The way we can apply this principle is also relatively simple in nature: at random moments during the day, confirm that you are awake. If you find that you are dreaming… presto. You have just become aware of your dreaming state. You have just become conscious. You have just become lucid.

So how to we perform these “reality checks?”

The first step is to learn what constitutes a reality check. Here’s what doesn’t:

  • Checking for a physical body
  • Checking for clearness of sight
  • Checking for sense of touch

These are all things that occur commonly in dreams, and they don’t take particularly effectively to being your reality check perimeters.

Here’s what does:

  • Checking the time or a piece of writing, looking away, and checking again; written word and numbers frequently change during dreams. Digital watches are said to change numbers more frequently than analog watches.
  • Checking the lights. Light switches frequently fail to work in dreams.
  • Try breathing with your mouth and nose shut. This is often possible in dreams, but obviously not in waking life.
  • Try to put the finger of one hand through the palm of another. Hands are often ethereal objects in dreams, and therefore sometimes pass through other solid objects.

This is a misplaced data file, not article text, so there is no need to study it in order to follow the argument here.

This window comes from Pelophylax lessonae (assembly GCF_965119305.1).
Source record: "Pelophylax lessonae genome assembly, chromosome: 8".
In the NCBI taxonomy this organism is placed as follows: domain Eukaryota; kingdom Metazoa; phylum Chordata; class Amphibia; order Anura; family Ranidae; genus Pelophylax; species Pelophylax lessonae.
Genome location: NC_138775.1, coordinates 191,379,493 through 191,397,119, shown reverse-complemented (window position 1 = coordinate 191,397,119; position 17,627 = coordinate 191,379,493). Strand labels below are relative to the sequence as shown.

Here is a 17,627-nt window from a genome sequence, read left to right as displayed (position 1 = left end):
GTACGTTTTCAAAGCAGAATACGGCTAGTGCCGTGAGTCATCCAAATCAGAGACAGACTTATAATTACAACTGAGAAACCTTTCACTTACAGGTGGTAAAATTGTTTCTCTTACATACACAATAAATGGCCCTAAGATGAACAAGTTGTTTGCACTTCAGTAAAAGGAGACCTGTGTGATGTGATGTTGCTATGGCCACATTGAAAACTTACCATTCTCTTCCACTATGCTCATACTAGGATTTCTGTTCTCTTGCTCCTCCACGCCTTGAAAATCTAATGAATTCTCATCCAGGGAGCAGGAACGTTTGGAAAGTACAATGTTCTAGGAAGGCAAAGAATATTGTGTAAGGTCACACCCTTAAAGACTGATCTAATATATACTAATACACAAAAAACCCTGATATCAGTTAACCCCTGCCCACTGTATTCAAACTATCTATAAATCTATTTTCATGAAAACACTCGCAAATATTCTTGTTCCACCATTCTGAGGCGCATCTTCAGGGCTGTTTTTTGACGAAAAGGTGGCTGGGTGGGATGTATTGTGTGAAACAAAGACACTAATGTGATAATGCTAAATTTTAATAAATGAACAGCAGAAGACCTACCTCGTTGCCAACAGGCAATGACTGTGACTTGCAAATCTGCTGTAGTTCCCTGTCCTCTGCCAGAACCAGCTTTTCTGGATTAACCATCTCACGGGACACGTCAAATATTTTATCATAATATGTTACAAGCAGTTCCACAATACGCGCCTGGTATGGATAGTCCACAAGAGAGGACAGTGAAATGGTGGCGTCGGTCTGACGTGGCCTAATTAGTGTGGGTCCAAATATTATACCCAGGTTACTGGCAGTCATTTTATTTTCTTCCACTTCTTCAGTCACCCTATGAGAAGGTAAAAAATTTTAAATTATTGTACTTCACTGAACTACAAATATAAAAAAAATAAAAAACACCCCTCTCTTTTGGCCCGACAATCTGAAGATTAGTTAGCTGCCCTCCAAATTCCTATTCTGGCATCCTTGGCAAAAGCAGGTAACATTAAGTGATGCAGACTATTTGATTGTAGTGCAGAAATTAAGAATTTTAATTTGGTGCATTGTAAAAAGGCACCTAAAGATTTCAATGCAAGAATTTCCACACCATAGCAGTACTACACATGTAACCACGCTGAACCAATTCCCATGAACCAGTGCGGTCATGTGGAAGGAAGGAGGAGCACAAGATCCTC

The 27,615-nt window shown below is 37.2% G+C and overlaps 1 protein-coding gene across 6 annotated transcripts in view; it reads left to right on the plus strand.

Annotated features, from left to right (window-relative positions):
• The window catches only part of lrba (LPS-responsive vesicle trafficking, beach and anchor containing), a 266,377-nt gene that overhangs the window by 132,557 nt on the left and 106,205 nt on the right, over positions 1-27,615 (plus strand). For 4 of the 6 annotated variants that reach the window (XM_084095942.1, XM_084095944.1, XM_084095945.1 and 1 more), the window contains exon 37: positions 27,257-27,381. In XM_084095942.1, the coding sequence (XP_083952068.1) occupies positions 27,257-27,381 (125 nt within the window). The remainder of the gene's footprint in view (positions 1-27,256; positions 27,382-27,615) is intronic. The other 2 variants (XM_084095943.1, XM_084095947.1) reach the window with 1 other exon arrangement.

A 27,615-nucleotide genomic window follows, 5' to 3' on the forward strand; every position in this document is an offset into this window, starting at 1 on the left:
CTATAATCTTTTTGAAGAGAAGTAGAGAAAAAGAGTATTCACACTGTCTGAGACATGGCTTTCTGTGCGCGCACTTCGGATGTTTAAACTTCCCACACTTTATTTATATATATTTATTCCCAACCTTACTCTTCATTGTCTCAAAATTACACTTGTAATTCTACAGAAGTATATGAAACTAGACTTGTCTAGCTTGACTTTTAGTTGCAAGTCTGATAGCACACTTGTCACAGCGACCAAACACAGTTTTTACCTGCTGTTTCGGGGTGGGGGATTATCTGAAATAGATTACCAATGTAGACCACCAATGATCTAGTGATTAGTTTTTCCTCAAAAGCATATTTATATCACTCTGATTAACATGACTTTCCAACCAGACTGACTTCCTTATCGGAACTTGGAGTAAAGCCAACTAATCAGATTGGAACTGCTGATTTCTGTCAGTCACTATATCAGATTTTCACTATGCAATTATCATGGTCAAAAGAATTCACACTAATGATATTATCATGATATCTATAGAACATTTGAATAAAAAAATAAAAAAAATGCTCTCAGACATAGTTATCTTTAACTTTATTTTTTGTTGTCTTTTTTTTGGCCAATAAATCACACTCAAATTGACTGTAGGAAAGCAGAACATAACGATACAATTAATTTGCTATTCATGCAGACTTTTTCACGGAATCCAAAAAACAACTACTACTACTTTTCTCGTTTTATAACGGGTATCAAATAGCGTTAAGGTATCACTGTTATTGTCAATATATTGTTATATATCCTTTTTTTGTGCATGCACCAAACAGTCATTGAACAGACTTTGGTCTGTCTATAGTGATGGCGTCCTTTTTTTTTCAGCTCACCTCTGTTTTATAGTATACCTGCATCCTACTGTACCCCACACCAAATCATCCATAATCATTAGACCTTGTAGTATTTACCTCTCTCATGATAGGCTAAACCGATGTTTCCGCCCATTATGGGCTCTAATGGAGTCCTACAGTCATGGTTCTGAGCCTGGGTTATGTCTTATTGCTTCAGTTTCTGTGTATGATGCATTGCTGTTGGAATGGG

In order to make doing reality checks a habit, and in order to start doing reality checks in your dreams to start becoming lucid, you need to start performing them in your waking life. Some people choose to set their watches and perform reality checks every hour, others choose to perform reality checks when they perform other common actions such as opening a door. A handy minimalist method is to write a reminder on your hand to simply perform them frequently. Always perform reality checks after waking up, to make sure you aren’t having a false awakening.

Once you start doing reality checks in your waking life, it will inevitably become a habit and begin leaking into your dreaming life. You may suddenly remember to perform your hourly reality check while in the dream state, perform it, and realize you are dreaming. You may do the same when opening a door, or doing another associated action.